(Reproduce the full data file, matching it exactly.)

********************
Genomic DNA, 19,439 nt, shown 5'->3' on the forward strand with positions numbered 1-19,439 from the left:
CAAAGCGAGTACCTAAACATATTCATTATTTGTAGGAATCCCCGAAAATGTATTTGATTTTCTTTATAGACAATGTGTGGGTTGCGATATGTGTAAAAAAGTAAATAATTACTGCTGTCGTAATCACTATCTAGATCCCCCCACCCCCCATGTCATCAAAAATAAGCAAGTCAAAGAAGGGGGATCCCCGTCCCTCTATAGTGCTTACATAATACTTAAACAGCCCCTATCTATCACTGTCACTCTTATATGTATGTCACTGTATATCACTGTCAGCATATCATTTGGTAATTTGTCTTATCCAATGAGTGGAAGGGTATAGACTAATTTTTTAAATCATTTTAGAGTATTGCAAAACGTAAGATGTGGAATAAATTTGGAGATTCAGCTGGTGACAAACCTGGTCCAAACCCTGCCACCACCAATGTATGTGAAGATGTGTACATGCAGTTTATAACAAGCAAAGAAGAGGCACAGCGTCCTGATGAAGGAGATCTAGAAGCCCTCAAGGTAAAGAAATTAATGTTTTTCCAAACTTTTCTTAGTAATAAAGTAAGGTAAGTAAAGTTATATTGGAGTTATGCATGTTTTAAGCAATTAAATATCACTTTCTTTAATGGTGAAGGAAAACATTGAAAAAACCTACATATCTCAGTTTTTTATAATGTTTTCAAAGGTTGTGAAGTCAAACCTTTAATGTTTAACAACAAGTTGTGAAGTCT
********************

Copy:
Genomic DNA, 19,439 nt, shown 5'->3' on the forward strand with positions numbered 1-19,439 from the left:
CAAAGCGAGTACCTAAACATATTCATTATTTGTAGGAATCCCCGAAAATGTATTTGATTTTCTTTATAGACAATGTGTGGGTTGCGATATGTGTAAAAAAGTAAATAATTACTGCTGTCGTAATCACTATCTAGATCCCCCCACCCCCCATGTCATCAAAAATAAGCAAGTCAAAGAAGGGGGATCCCCGTCCCTCTATAGTGCTTACATAATACTTAAACAGCCCCTATCTATCACTGTCACTCTTATATGTATGTCACTGTATATCACTGTCAGCATATCATTTGGTAATTTGTCTTATCCAATGAGTGGAAGGGTATAGACTAATTTTTTAAATCATTTTAGAGTATTGCAAAACGTAAGATGTGGAATAAATTTGGAGATTCAGCTGGTGACAAACCTGGTCCAAACCCTGCCACCACCAATGTATGTGAAGATGTGTACATGCAGTTTATAACAAGCAAAGAAGAGGCACAGCGTCCTGATGAAGGAGATCTAGAAGCCCTCAAGGTAAAGAAATTAATGTTTTTCCAAACTTTTCTTAGTAATAAAGTAAGGTAAGTAAAGTTATATTGGAGTTATGCATGTTTTAAGCAATTAAATATCACTTTCTTTAATGGTGAAGGAAAACATTGAAAAAACCTACATATCTCAGTTTTTTATAATGTTTTCAAAGGTTGTGAAGTCAAACCTTTAATGTTTAACAACAAGTTGTGAAGTCT